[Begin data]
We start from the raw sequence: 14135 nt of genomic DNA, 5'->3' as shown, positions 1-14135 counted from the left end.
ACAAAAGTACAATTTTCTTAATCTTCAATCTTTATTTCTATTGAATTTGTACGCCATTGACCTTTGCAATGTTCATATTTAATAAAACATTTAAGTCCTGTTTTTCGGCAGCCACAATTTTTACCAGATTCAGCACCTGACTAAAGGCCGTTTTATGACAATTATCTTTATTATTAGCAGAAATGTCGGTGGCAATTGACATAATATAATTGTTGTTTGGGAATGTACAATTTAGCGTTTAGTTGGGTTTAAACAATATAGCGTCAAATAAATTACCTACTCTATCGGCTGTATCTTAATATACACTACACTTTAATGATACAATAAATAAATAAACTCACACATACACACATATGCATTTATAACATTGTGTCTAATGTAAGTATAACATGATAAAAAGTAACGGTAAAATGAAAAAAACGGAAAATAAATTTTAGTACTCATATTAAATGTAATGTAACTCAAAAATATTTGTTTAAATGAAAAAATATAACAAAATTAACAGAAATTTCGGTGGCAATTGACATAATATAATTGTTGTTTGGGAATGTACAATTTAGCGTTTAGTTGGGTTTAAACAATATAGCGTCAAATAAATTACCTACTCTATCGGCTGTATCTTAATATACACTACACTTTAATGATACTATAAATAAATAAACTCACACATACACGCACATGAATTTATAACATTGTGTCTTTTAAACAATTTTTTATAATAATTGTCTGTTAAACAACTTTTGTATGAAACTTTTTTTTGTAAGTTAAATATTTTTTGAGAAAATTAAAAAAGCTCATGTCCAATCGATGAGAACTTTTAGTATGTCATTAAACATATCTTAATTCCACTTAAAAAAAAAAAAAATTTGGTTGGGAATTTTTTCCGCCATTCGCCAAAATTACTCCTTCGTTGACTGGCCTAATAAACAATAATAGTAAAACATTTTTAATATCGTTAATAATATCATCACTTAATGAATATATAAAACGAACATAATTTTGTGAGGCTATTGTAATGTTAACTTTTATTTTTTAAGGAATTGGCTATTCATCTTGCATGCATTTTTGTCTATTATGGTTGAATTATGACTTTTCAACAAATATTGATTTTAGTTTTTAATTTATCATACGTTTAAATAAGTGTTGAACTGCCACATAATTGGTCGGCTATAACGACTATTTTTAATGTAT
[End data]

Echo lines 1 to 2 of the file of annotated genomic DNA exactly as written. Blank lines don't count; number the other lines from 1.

We start from the raw sequence: 14135 nt of genomic DNA, 5'->3' as shown, positions 1-14135 counted from the left end.
ACAAAAGTACAATTTTCTTAATCTTCAATCTTTATTTCTATTGAATTTGTACGCCATTGACCTTTGCAATGTTCATATTTAATAAAACATTTAAGTCCTGTTTTTCGGCAGCCACAATTTTTACCAGATTCAGCACCTGACTAAAGGCCGTTTTATGACAATTATCTTTATTATTAGCAGAAATGTCGGTGGCAATTGACATAATATAATTGTTGTTTGGGAATGTACAATTTAGCGTTTAGTTGGGTTTAAACAATATAGCGTCAAATAAATTACCTACTCTATCGGCTGTATCTTAATATACACTACACTTTAATGATACAATAAATAAATAAACTCACACATACACACATATGCATTTATAACATTGTGTCTAATGTAAGTATAACATGATAAAAAGTAACGGTAAAATGAAAAAAACGGAAAATAAATTTTAGTACTCATATTAAATGTAATGTAACTCAAAAATATTTGTTTAAATGAAAAAATATAACAAAATTAACAGAAATTTCGGTGGCAATTGACATAATATAATTGTTGTTTGGGAATGTACAATTTAGCGTTTAGTTGGGTTTAAACAATATAGCGTCAAATAAATTACCTACTCTATCGGCTGTATCTTAATATACACTACACTTTAATGATACTATAAATAAATAAACTCACACATACACGCACATGAATTTATAACATTGTGTCTTTTAAACAATTTTTTATAATAATTGTCTGTTAAACAACTTTTGTATGAAACTTTTTTTTGTAAGTTAAATATTTTTTGAGAAAATTAAAAAAGCTCATGTCCAATCGATGAGAACTTTTAGTATGTCATTAAACATATCTTAATTCCACTTAAAAAAAAAAAAAATTTGGTTGGGAATTTTTTCCGCCATTCGCCAAAATTACTCCTTCGTTGACTGGCCTAATAAACAATAATAGTAAAACATTTTTAATATCGTTAATAATATCATCACTTAATGAATATATAAAACGAACATAATTTTGTGAGGCTATTGTAATGTTAACTTTTATTTTTTAAGGAATTGGCTATTCATCTTGCATGCATTTTTGTCTATTATGGTTGAATTATGACTTTTCAACAAATATTGATTTTAGTTTTTAATTTATCATACGTTTAAATAAGTGTTGAACTGCCACATAATTGGTCGGCTATAACGACTATTTTTAATGTAT